BP Plc acted with gross negligence in setting off the biggest offshore oil spill in U.S. history, a federal judge ruled, handing down a long-awaited decision that may force the energy company to pay billions of dollars more for the 2010 Gulf of Mexico disaster.
U.S. District Judge Carl Barbier held a trial without a jury over who was at fault for the environmental catastrophe, which killed 11 people and spewed oil for almost three months into waters that touch the shores of five states. The case also included Transocean Ltd., Halliburton Co., though the judge didn’t find them as responsible for the spill as BP.
“BP’s conduct was reckless,” Barbier wrote in a decision today in New Orleans federal court. “Transocean’s conduct was negligent. Halliburton’s conduct was negligent.”
Barbier apportioned fault at 67 percent for BP, 30 percent for Transocean and 3 percent for Halliburton. BP shares rose 1.9 pounds to 485.65 at 3 p.m. London time.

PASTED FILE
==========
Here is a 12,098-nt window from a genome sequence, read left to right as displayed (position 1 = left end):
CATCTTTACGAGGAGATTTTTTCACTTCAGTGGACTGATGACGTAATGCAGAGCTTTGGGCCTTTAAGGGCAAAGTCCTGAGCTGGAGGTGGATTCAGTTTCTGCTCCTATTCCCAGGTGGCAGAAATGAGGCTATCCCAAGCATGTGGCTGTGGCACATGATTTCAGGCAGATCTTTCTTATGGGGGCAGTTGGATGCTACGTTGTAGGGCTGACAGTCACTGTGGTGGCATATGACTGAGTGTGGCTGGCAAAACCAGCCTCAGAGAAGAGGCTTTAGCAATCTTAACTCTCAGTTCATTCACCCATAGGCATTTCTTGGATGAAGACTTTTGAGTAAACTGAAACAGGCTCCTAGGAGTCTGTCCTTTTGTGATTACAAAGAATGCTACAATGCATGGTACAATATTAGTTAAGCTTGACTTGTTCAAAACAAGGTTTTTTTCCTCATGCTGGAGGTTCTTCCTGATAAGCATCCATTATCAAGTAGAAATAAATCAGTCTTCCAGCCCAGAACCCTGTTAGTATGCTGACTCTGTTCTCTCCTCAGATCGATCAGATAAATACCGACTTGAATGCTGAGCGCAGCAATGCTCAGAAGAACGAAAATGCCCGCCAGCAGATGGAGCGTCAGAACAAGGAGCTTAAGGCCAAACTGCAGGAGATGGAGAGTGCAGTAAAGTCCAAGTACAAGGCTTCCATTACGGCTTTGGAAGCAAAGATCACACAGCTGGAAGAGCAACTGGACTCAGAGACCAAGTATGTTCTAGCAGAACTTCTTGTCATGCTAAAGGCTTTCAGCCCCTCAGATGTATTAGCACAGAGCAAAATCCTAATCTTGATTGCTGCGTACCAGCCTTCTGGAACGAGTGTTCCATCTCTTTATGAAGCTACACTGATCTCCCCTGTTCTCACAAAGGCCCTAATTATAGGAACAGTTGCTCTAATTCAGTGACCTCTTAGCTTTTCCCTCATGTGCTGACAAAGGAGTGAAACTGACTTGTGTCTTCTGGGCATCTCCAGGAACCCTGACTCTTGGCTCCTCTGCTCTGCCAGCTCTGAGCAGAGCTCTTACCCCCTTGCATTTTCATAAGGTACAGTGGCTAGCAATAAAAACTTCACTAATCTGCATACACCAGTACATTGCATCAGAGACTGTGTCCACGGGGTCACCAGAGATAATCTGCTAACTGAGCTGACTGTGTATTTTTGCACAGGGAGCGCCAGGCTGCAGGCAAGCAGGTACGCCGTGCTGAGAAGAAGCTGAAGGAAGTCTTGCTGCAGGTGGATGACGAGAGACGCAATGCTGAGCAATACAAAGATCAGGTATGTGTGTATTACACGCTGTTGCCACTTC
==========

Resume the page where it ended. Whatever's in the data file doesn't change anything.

The ruling marks a turning point in the legal morass surrounding the causes and impact of the disaster. Four years of debate and legal testimony have centered on who was at fault and how much blame each company should carry.
A coalition of plaintiffs including the federal government, five Gulf of Mexico states, banks, restaurants, fishermen and a host of others have pursued redress for their losses. While today’s ruling provides a partial answer, appeals may mean it will be years before final penalties are settled.
BP, which may face fines of as much as $18 billion, has set aside $3.5 billion to cover those penalties. The company had taken a $43 billion charge to cover all the costs related to the spill, according to a July 29 earnings statement. The ultimate cost is “subject to significant uncertainty,” BP said.
Barbier today didn’t rule on how much oil was spilled, a key factor in determining the extend of BP’s liability.
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